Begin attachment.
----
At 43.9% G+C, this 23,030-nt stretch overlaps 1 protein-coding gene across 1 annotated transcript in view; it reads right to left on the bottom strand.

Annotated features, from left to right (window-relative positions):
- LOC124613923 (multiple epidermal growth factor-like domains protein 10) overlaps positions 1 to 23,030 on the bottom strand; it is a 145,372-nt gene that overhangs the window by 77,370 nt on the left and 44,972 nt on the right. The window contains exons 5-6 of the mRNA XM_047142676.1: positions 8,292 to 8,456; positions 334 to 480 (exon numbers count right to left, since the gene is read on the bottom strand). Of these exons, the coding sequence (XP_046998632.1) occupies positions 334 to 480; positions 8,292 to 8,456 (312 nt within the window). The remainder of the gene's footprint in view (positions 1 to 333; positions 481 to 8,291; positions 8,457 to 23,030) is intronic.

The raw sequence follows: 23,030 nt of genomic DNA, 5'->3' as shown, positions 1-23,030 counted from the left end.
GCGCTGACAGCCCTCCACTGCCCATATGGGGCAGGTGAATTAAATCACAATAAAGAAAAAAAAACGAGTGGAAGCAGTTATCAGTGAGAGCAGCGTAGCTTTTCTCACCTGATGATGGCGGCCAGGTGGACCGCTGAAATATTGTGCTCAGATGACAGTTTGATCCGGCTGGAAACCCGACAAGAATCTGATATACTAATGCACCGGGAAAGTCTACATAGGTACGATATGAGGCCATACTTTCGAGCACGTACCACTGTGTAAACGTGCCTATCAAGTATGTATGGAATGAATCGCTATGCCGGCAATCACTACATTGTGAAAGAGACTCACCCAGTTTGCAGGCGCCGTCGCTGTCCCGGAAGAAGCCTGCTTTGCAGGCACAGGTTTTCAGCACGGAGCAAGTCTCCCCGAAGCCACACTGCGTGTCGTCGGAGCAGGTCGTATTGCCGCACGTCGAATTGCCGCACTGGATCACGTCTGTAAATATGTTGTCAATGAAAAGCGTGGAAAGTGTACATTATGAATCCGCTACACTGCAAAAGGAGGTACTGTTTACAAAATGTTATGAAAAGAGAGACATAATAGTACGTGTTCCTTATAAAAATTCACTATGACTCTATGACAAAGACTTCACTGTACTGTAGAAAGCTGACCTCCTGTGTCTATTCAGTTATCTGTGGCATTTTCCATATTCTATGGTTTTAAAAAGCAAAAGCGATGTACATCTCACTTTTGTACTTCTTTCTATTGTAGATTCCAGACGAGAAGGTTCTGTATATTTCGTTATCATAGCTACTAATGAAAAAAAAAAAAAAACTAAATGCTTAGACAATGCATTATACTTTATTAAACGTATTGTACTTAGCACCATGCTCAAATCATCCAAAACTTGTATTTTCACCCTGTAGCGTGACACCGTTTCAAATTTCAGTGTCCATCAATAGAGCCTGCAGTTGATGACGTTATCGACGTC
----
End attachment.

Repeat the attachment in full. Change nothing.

At 43.9% G+C, this 23,030-nt stretch overlaps 1 protein-coding gene across 1 annotated transcript in view; it reads right to left on the bottom strand.

Annotated features, from left to right (window-relative positions):
- LOC124613923 (multiple epidermal growth factor-like domains protein 10) overlaps positions 1 to 23,030 on the bottom strand; it is a 145,372-nt gene that overhangs the window by 77,370 nt on the left and 44,972 nt on the right. The window contains exons 5-6 of the mRNA XM_047142676.1: positions 8,292 to 8,456; positions 334 to 480 (exon numbers count right to left, since the gene is read on the bottom strand). Of these exons, the coding sequence (XP_046998632.1) occupies positions 334 to 480; positions 8,292 to 8,456 (312 nt within the window). The remainder of the gene's footprint in view (positions 1 to 333; positions 481 to 8,291; positions 8,457 to 23,030) is intronic.

The raw sequence follows: 23,030 nt of genomic DNA, 5'->3' as shown, positions 1-23,030 counted from the left end.
GCGCTGACAGCCCTCCACTGCCCATATGGGGCAGGTGAATTAAATCACAATAAAGAAAAAAAAACGAGTGGAAGCAGTTATCAGTGAGAGCAGCGTAGCTTTTCTCACCTGATGATGGCGGCCAGGTGGACCGCTGAAATATTGTGCTCAGATGACAGTTTGATCCGGCTGGAAACCCGACAAGAATCTGATATACTAATGCACCGGGAAAGTCTACATAGGTACGATATGAGGCCATACTTTCGAGCACGTACCACTGTGTAAACGTGCCTATCAAGTATGTATGGAATGAATCGCTATGCCGGCAATCACTACATTGTGAAAGAGACTCACCCAGTTTGCAGGCGCCGTCGCTGTCCCGGAAGAAGCCTGCTTTGCAGGCACAGGTTTTCAGCACGGAGCAAGTCTCCCCGAAGCCACACTGCGTGTCGTCGGAGCAGGTCGTATTGCCGCACGTCGAATTGCCGCACTGGATCACGTCTGTAAATATGTTGTCAATGAAAAGCGTGGAAAGTGTACATTATGAATCCGCTACACTGCAAAAGGAGGTACTGTTTACAAAATGTTATGAAAAGAGAGACATAATAGTACGTGTTCCTTATAAAAATTCACTATGACTCTATGACAAAGACTTCACTGTACTGTAGAAAGCTGACCTCCTGTGTCTATTCAGTTATCTGTGGCATTTTCCATATTCTATGGTTTTAAAAAGCAAAAGCGATGTACATCTCACTTTTGTACTTCTTTCTATTGTAGATTCCAGACGAGAAGGTTCTGTATATTTCGTTATCATAGCTACTAATGAAAAAAAAAAAAAAACTAAATGCTTAGACAATGCATTATACTTTATTAAACGTATTGTACTTAGCACCATGCTCAAATCATCCAAAACTTGTATTTTCACCCTGTAGCGTGACACCGTTTCAAATTTCAGTGTCCATCAATAGAGCCTGCAGTTGATGACGTTATCGACGTC